Jan 7, 2019

World Bank head Jim Yong Kim resigns

Jim Yong Kim. Photo: Artur Widak/NurPhoto via Getty Images

World Bank president Jim Yong Kim will step down on Feb. 1 — well before the slated end of his term in 2022 — to take a job at an investment firm, per the Wall Street Journal.

Be smart, via Axios' Felix Salmon: Every time the presidency of the World Bank becomes available, a consensus forms that this time the position shouldn't be held by an American. And every time a final candidate is chosen, he — it's always a he — is an American. Don't expect that to change under President Trump. Plus, it's worth noting there is literally no conceivable way that joining an investment firm can have bigger "impact on major global issues like climate change," as Kim said in his statement announcing his departure, than being president of the World Bank.

Go deeper

Trump gets "woke" in 15-city campaign to court black voters

The Trump campaign is leaning into its effort to woo African-American voters, opening "Black Voices for Trump" offices across six swing states, the campaign says.

Why it matters: "Woke" stickers, "Black Voices for Trump" T-shirts and other branded swag is part of this storefront approach as the campaign ramps up its efforts to erode Democrats' lock on this key demographic.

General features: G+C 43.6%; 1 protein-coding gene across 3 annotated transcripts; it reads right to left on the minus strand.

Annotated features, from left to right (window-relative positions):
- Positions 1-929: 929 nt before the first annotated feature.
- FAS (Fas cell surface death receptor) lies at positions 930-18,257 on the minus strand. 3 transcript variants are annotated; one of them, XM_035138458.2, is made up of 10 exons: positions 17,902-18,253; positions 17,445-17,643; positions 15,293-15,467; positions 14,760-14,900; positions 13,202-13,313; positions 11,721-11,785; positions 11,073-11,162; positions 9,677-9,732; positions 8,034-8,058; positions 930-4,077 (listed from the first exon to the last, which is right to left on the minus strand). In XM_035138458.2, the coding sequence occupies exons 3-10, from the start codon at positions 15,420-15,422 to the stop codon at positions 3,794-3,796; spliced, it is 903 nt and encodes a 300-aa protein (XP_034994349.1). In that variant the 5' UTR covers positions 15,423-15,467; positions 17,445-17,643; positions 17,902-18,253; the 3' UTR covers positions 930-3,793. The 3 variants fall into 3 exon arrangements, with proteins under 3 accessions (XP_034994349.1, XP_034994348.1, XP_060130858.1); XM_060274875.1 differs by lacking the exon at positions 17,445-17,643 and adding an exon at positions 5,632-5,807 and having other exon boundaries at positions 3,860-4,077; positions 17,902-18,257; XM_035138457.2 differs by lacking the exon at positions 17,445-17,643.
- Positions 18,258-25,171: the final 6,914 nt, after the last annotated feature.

House passes bill to make lynching a federal hate crime

Photo: Aaron P. Bauer-Griffin/GC Images via Getty Images

The House voted 410-4 on Wednesday to pass legislation to designate lynching as a federal hate crime.

Why it matters: Congress has tried and failed for over 100 years to pass measures to make lynching a federal crime.

This year's census may be the toughest count yet

Illustration: Eniola Odetunde/Axios

Community leaders are concerned that historically hard-to-count residents will be even harder to count in this year's census, thanks to technological hurdles and increased distrust in government.

Why it matters: The census — which will count more than 330 million people this year — determines how $1.5 trillion in federal funding gets allocated across state and local governments. Inaccurate counts mean that communities don't get their fair share of those dollars.